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The Brothers Comatose — once based on Haight Street in San Francisco — now finds its members spread between Santa Cruz and Petaluma. Photo by Rosie Gutierrez

The Brothers Comatose plays Brickroom

The Brothers Comatose's new album, "City Painted Gold" — out earlier this year on Swamp Jam Records — is an account of changes in the Haight-Ashbury neighborhood of San Francisco.

Brothers Ben and Alex Morrison, on guitar, banjo and vocals, wrote music for the album at their home on Haight Street. It tells of a friendly, albeit quirky, art mecca changed to a place that only the ultra-rich can afford to live. Venues closed, and artists and musicians moved out of the neighborhood.

Shortly after its recording was completed, The Brothers Comatose joined the ranks of the displaced.

"We're spread out a little bit," Ben Morrison says during a telephone interview from his new digs in Oakland. "There are members living between Santa Cruz and Petaluma. I lived in San Francisco for a long, long time, but no everyday person can afford to live there anymore."

Touring behind the new album, The Brothers Comatose will perform at 9:30 p.m. Thursday, Sept. 8, at Brickroom Gathering House, 35 N. Main St., Ashland. Admission to the show is $15. 

"City Painted Gold" is the anticipated release among fans the band won over while touring the U.S. in support of its past two releases: "Songs From the Stoop" (2010) and "Respect the Van" (2012). Those releases led to tours with Devil Makes Three, Yonder Mountain String Band and Lake Street Dive — which in turn led to the band's headlining shows on club and festival circuits.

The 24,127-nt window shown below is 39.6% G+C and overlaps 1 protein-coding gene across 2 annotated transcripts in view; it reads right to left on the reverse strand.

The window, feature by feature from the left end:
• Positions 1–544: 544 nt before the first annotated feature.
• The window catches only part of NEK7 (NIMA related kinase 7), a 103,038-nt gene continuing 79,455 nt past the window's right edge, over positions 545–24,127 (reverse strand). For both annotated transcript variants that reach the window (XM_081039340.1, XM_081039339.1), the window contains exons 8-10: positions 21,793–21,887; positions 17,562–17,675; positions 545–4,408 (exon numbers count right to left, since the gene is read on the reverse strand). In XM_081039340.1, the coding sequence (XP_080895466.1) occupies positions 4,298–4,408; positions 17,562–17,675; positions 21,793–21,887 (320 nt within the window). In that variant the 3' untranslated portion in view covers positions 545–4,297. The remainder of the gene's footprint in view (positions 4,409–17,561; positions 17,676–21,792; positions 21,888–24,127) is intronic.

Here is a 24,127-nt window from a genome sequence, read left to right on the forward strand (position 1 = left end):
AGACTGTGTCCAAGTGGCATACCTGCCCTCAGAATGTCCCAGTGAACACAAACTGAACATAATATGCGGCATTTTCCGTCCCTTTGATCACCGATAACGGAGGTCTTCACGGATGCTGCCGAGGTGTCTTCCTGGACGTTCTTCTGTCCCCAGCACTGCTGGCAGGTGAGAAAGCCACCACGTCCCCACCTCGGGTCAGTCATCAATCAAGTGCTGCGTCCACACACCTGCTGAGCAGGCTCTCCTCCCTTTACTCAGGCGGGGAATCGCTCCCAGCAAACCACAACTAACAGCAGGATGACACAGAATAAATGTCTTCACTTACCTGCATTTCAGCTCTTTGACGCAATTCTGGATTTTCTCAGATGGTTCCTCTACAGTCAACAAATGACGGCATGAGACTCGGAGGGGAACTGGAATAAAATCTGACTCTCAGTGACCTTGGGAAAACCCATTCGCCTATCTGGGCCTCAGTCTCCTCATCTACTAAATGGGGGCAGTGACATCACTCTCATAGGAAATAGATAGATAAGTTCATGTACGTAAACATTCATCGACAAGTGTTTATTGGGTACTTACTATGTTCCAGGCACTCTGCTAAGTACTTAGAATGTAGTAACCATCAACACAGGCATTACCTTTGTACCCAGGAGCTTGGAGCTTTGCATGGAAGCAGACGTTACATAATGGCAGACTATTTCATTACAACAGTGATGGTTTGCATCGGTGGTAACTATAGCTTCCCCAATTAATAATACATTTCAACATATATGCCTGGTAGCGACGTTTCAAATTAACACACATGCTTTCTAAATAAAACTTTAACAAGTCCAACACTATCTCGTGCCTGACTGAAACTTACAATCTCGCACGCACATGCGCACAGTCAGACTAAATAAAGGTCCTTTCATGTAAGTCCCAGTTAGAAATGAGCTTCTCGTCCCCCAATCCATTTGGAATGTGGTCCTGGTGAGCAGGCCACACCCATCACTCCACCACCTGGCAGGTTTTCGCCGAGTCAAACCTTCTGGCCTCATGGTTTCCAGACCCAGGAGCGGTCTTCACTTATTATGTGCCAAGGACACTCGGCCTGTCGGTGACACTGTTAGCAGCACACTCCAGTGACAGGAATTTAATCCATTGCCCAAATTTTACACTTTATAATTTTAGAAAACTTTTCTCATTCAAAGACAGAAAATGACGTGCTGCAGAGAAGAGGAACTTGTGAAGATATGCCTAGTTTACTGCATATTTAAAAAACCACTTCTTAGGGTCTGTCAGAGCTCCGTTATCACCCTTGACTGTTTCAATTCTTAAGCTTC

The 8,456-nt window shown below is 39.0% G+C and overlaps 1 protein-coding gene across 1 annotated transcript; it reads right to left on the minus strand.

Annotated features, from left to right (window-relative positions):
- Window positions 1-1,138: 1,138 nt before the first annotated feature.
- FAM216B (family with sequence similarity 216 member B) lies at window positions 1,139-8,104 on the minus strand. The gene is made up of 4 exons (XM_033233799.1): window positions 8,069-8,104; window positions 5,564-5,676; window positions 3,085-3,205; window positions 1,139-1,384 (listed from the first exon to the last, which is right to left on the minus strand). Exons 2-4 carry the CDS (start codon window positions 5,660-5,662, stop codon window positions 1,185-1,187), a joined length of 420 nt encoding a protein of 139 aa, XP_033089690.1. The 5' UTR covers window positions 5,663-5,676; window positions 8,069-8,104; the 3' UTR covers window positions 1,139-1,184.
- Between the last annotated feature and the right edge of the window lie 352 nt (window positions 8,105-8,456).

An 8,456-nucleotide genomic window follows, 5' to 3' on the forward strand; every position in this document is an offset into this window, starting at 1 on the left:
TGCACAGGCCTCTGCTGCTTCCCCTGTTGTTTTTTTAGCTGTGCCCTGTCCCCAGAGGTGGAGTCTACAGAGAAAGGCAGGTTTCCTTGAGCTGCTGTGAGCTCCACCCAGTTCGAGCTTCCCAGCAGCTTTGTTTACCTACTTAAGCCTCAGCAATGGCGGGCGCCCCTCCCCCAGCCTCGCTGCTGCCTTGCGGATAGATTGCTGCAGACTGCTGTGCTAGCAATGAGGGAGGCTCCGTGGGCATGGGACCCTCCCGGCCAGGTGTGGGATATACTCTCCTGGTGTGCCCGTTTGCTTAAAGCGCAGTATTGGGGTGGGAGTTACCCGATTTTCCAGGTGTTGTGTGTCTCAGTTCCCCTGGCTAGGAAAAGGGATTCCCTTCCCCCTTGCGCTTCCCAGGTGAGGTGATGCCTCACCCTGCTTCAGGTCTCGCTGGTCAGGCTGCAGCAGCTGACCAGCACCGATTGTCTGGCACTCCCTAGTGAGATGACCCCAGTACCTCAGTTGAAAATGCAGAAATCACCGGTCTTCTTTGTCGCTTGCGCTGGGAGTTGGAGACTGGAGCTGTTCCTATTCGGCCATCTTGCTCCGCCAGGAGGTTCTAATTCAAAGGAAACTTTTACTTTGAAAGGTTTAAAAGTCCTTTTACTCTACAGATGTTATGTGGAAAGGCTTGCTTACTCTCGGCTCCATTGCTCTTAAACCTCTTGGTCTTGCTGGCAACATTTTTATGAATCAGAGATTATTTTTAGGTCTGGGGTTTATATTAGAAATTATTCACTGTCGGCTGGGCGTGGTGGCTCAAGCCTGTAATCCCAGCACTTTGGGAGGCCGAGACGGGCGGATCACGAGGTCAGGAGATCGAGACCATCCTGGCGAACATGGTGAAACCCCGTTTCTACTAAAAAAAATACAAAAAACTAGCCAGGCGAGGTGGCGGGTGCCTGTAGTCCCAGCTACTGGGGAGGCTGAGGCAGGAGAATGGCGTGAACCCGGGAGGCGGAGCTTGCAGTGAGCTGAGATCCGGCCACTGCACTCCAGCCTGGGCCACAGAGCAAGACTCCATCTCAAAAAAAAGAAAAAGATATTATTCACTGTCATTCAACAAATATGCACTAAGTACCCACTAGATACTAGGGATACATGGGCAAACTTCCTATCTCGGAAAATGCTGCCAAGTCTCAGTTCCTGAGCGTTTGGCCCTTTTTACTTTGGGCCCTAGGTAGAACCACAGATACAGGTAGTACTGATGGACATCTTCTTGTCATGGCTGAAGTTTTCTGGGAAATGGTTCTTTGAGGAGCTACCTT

The Brothers Comatose has toured nationally for awhile, just not as heavily as this year, and this is the band's first year to tour internationally.

"The response to 'City' is pretty awesome," Morrison says. "Fans at our shows know all the words to the songs, and they sing them loudly. It's one of the greatest things you could ask for as a band. We headlined The Fillmore in our hometown and sold the place out. We've had a handful of shows in Canada, and plans for an Australian tour are coming up near the end of this month."

The string band's rocking sound has a tinge of southwestern sensibility and a sense of experienced confidence. With Ben and Alex Morrison at the helm, the group touts bassist Gio Benedetti, fiddler Philip Brezina and mandolin player Ryan Avellone.

The show is just one, big, extended Morrison music party. It all started long before the brothers ever picked up instruments.

"Our mom was in a folk quartet called Compass Road, and they would sing beautiful harmonies," Morrison says. "When Alex and I were kids, we would listen to them rehearse for hours. Later, when we were in high school, our mother hosted house parties for those musicians — the famous Morrison house parties. They were pretty casual. They'd come with different instruments and pass around songs, sing them and teach everyone how to play them. It was like going to school. It all started there."

The Morrison brothers eventually found themselves with instruments in their hands. Ben started playing his dad's acoustic guitar, and Alex happened upon a banjo that someone had left behind after one of the music parties. The brothers learned classic rock covers and played in their living room at the Morrison house parties. They soon drifted to Americana and were joined by close friend Benedetti.

From that experience, the brothers hold fast to the harmonies and closeness that come from acoustic music.

"That's a part of it, hearing four voices blend together to make one huge voice," Morrison says. "That's probably the most powerful thing we use in our music."

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